Advance planning puts U-M on solid ground
Op-ed for The Detroit News, June 11, 2010
The financial crisis facing our state guarantees sympathy. When I travel across the country and colleagues know I am from Michigan, the condolences flow. They may be facing a bad fiscal situation in their own states, but the University of Michigan, they assume, must be in far worse shape.
It gives me great satisfaction to report to them that an obituary is premature. Yes, the state’s fundamental economic base is shifting dramatically, but I explain we are hiring faculty, have had no furloughs or across-the-board layoffs, are investing in new programs for students, and are making record investments in need-based financial aid for Michigan families.
Unfolding in the midst of this economic turmoil is an ongoing strategy to achieve success for our students that will benefit the corporations and communities they join upon graduating.
Reshaping the infrastructure of a complex institution such as the U-M has been hard work, aided by the creativity and dedication of large numbers of people. What we have learned is that good ideas abound and many can be carried out. We offer these lessons learned to any organization or entity in the state that is determined to succeed in our economic times.
It is important to say without equivocation that state support for higher education remains a critical element of our general fund. But equally important is our obligation to protect a long-term future for our institution.
Several years ago, the decision to implement a multi-year budgeting strategy proved critical in accelerating our cost containment initiatives. This approach forces us to think long-term and eliminates the possibility of using one-time resources and budget shortcuts that may provide temporary relief but can derail steady progress toward long-term strength.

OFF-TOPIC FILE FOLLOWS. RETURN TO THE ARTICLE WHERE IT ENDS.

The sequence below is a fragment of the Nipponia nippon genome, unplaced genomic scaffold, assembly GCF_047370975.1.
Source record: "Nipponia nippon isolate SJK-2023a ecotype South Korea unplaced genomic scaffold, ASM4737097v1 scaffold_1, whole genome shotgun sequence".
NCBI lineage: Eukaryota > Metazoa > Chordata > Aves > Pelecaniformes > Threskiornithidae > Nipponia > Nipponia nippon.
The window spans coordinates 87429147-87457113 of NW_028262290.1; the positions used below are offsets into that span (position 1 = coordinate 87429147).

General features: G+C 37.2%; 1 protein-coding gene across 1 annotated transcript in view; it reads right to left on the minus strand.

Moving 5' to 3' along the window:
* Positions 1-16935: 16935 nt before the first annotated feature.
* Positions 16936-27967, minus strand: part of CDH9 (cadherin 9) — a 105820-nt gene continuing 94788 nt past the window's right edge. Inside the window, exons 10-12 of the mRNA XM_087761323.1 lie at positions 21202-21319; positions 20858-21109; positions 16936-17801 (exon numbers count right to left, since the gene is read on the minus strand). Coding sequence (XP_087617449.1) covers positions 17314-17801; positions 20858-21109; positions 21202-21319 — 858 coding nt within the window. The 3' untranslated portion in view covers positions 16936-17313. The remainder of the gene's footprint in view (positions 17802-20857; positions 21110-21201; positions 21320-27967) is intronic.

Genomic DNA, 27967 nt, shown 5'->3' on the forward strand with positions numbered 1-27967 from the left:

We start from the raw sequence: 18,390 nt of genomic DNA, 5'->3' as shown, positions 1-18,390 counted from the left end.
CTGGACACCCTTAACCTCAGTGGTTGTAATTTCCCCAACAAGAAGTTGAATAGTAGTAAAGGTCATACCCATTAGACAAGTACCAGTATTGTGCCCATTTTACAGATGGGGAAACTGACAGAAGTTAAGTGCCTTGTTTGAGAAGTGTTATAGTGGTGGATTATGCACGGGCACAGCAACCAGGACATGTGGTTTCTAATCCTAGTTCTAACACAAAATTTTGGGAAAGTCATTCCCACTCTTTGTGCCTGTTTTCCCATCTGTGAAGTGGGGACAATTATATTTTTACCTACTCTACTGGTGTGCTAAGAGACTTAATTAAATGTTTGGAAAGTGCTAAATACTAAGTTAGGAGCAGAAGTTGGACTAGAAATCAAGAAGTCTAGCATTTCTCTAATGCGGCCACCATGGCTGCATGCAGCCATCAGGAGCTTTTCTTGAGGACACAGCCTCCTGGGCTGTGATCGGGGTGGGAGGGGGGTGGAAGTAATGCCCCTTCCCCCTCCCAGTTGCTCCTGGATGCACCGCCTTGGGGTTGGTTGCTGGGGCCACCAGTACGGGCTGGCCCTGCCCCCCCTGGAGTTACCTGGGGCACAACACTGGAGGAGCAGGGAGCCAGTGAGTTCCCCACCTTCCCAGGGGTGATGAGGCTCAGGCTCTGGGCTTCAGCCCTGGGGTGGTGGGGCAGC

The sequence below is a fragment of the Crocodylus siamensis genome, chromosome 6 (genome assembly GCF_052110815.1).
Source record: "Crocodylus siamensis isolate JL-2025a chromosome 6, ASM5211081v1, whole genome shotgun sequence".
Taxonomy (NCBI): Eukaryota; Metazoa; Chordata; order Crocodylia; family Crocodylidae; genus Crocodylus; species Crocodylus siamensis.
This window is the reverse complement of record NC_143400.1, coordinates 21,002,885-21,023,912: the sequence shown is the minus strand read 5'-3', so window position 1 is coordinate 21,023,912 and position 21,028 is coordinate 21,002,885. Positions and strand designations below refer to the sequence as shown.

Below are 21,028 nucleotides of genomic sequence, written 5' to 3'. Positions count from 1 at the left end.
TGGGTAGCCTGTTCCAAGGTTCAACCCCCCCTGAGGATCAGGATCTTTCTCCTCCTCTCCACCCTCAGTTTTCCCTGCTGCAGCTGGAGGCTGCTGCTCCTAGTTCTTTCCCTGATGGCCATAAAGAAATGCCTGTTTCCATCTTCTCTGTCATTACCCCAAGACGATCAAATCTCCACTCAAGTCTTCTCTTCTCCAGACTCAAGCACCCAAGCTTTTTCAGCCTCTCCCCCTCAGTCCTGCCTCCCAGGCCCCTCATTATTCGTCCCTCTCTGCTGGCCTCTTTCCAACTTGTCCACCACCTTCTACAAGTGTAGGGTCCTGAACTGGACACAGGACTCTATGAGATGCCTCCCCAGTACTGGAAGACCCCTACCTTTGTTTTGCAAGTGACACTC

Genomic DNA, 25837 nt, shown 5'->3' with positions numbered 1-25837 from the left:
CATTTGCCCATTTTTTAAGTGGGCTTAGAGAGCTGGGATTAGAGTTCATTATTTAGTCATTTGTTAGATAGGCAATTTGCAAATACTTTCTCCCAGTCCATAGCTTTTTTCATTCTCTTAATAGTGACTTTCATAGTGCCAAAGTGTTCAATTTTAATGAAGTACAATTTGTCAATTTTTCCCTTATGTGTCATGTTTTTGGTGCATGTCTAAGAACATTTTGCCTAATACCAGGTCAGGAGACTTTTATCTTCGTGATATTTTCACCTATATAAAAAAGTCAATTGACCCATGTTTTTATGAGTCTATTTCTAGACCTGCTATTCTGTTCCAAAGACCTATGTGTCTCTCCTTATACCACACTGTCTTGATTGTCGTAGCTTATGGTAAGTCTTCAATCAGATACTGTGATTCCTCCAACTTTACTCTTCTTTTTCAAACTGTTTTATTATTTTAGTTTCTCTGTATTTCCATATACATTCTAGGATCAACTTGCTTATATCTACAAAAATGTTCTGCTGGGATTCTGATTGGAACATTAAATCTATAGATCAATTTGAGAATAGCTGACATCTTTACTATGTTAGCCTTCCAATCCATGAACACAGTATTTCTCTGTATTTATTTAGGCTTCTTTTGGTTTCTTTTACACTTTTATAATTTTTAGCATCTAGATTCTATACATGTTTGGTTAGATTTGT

In total, we have eliminated $157 million in recurring general fund obligations, representing a 12 percent reduction in the budget that supports academic operations and employee salaries. Our administrative costs, at 8.5 percent, are the lowest among the state’s higher education institutions. We restructured health benefits on a tiered income scale, so that within another year, our employees will shoulder an average of 30 percent of health care premiums and co-pay costs, reducing our cost base by $30 million per year. We coupled this with robust preventative health programs and incentives for employees. We also assumed management of our prescription drug plans to create best-in-class cost performance, saving at least $10 million annually.
While our core academic activities continue to grow, we have aggressively managed use of our physical plant. Over several years we put into action a plan that reduced requests for new space from 1.8 percent annual growth to less than 0.3 percent. This change alone saves hundreds of millions of dollars in new construction and renovation costs, plus millions more in ongoing operating expenses.
The strategy continues with information technology, consolidating administrative and academic computing into a single unit and saving $7 million a year. We have developed energy and water conservation strategies that save more than $3 million annually, and we have in place a policy of 1 percent to 3 percent annual cost-saving targets in each of our 19 schools and colleges.
Most significantly, we have coupled all this and more with the slowest annual growth in resident in-state tuition increases among Michigan universities and most of our peers.
To underscore our understanding of the strain placed on families in paying for college, we have guaranteed accessibility for Michigan residents through financial aid programs. In addition, through prudent cost cutting, modest tuition increases and aggressive fundraising we have offered new academic programs, expanded undergraduate research and entrepreneurial programs and sustained a billion-dollar research enterprise that promises to help our state.
The overarching result is a fiscally sound public institution that produces talented graduates, as well as innovative research and technologies.
We know we have more work to do; changing the cost trajectory of higher education is an ongoing challenge into the foreseeable future.
It is especially challenging as we acknowledge the state’s important contribution to our success, but also confront the fiscal constraints. Dramatic change creates opportunity we previously may not have pursued.
We cannot accept the view that others outside the state may have of our long-term future.
Instead, sharing the steps along our journey may generate ideas for others in our state, and together we can claim that not only is Michigan alive and well, but thriving.
Mary Sue Coleman is president of the University of Michigan.